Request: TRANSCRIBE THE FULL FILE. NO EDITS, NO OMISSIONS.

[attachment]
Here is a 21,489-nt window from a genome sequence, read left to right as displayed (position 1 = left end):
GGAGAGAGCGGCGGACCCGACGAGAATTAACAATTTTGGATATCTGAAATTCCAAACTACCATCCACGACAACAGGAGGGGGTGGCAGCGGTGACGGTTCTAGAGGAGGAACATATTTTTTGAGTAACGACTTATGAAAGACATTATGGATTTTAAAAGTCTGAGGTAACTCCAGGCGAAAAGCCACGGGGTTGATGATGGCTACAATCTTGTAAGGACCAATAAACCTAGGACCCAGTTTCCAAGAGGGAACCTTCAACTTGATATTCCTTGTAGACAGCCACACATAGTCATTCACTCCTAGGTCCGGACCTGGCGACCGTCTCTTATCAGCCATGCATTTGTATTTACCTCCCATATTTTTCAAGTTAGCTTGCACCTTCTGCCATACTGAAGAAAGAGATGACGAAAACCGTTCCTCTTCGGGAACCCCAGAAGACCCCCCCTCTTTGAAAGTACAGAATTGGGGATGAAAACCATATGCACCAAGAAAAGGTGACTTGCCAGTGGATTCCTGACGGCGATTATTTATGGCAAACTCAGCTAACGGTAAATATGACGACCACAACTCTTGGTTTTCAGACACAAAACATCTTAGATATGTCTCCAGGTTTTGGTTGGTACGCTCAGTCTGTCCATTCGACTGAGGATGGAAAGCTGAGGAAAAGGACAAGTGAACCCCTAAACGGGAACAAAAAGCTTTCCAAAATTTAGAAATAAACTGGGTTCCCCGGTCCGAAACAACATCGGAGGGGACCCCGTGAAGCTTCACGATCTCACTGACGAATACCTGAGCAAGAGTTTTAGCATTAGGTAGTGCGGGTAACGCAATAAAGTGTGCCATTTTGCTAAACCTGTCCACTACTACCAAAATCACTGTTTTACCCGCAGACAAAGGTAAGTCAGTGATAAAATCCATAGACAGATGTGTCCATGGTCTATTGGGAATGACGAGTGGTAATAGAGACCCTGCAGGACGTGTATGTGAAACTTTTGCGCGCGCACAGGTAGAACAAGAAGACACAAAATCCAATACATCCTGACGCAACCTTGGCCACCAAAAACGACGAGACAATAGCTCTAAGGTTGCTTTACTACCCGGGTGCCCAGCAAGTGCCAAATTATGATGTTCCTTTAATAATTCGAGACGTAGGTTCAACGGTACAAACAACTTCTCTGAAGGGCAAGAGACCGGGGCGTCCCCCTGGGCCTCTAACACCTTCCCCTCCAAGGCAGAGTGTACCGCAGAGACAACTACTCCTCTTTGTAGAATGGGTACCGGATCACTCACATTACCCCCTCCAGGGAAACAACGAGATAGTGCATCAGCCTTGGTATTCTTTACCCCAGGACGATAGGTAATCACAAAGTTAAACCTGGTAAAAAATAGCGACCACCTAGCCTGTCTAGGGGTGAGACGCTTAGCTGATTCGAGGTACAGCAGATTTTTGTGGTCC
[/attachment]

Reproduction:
Here is a 21,489-nt window from a genome sequence, read left to right as displayed (position 1 = left end):
GGAGAGAGCGGCGGACCCGACGAGAATTAACAATTTTGGATATCTGAAATTCCAAACTACCATCCACGACAACAGGAGGGGGTGGCAGCGGTGACGGTTCTAGAGGAGGAACATATTTTTTGAGTAACGACTTATGAAAGACATTATGGATTTTAAAAGTCTGAGGTAACTCCAGGCGAAAAGCCACGGGGTTGATGATGGCTACAATCTTGTAAGGACCAATAAACCTAGGACCCAGTTTCCAAGAGGGAACCTTCAACTTGATATTCCTTGTAGACAGCCACACATAGTCATTCACTCCTAGGTCCGGACCTGGCGACCGTCTCTTATCAGCCATGCATTTGTATTTACCTCCCATATTTTTCAAGTTAGCTTGCACCTTCTGCCATACTGAAGAAAGAGATGACGAAAACCGTTCCTCTTCGGGAACCCCAGAAGACCCCCCCTCTTTGAAAGTACAGAATTGGGGATGAAAACCATATGCACCAAGAAAAGGTGACTTGCCAGTGGATTCCTGACGGCGATTATTTATGGCAAACTCAGCTAACGGTAAATATGACGACCACAACTCTTGGTTTTCAGACACAAAACATCTTAGATATGTCTCCAGGTTTTGGTTGGTACGCTCAGTCTGTCCATTCGACTGAGGATGGAAAGCTGAGGAAAAGGACAAGTGAACCCCTAAACGGGAACAAAAAGCTTTCCAAAATTTAGAAATAAACTGGGTTCCCCGGTCCGAAACAACATCGGAGGGGACCCCGTGAAGCTTCACGATCTCACTGACGAATACCTGAGCAAGAGTTTTAGCATTAGGTAGTGCGGGTAACGCAATAAAGTGTGCCATTTTGCTAAACCTGTCCACTACTACCAAAATCACTGTTTTACCCGCAGACAAAGGTAAGTCAGTGATAAAATCCATAGACAGATGTGTCCATGGTCTATTGGGAATGACGAGTGGTAATAGAGACCCTGCAGGACGTGTATGTGAAACTTTTGCGCGCGCACAGGTAGAACAAGAAGACACAAAATCCAATACATCCTGACGCAACCTTGGCCACCAAAAACGACGAGACAATAGCTCTAAGGTTGCTTTACTACCCGGGTGCCCAGCAAGTGCCAAATTATGATGTTCCTTTAATAATTCGAGACGTAGGTTCAACGGTACAAACAACTTCTCTGAAGGGCAAGAGACCGGGGCGTCCCCCTGGGCCTCTAACACCTTCCCCTCCAAGGCAGAGTGTACCGCAGAGACAACTACTCCTCTTTGTAGAATGGGTACCGGATCACTCACATTACCCCCTCCAGGGAAACAACGAGATAGTGCATCAGCCTTGGTATTCTTTACCCCAGGACGATAGGTAATCACAAAGTTAAACCTGGTAAAAAATAGCGACCACCTAGCCTGTCTAGGGGTGAGACGCTTAGCTGATTCGAGGTACAGCAGATTTTTGTGGTCC